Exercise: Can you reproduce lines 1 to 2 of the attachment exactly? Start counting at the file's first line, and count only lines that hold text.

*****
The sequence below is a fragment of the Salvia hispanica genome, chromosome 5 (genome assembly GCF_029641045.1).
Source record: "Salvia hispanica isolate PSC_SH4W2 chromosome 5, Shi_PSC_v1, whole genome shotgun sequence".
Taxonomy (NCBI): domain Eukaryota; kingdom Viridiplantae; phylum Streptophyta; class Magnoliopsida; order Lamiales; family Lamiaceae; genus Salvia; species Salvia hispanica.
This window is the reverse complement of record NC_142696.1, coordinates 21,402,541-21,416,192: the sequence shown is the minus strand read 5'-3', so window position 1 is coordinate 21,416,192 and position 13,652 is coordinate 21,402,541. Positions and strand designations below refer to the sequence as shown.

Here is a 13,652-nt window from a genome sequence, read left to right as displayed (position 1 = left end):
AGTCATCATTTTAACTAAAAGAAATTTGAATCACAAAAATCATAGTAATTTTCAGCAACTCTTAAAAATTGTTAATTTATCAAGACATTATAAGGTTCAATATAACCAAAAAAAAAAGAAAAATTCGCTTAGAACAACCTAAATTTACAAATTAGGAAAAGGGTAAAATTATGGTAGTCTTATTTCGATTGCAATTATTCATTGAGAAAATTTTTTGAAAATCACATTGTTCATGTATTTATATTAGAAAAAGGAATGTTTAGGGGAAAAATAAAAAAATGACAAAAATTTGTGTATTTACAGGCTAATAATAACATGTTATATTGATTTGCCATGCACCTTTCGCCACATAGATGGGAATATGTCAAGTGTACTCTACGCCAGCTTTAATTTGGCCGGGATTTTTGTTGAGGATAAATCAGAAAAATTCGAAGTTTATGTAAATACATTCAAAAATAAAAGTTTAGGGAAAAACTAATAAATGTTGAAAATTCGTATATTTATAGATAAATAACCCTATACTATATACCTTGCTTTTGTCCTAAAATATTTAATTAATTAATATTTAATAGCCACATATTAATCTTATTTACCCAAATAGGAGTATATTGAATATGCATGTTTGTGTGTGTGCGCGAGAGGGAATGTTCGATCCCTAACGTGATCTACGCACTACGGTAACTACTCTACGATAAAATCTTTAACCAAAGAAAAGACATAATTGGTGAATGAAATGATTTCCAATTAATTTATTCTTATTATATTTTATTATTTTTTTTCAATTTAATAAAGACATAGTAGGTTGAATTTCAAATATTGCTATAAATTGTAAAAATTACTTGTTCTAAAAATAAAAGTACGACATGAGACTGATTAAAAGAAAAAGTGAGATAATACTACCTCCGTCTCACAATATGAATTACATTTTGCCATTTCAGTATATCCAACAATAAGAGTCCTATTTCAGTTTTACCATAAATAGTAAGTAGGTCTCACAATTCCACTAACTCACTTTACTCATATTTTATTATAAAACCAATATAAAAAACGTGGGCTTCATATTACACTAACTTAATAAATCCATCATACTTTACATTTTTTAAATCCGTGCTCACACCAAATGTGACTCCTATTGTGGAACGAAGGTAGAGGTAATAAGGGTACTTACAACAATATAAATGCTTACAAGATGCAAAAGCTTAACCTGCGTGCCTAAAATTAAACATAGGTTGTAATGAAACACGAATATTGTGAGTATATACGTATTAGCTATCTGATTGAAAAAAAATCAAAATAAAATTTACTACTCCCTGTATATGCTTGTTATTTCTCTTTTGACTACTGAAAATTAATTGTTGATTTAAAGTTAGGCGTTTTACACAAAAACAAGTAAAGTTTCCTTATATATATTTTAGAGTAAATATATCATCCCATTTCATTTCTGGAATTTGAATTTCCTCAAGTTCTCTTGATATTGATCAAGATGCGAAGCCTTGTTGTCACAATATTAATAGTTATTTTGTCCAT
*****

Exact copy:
The sequence below is a fragment of the Salvia hispanica genome, chromosome 5 (genome assembly GCF_029641045.1).
Source record: "Salvia hispanica isolate PSC_SH4W2 chromosome 5, Shi_PSC_v1, whole genome shotgun sequence".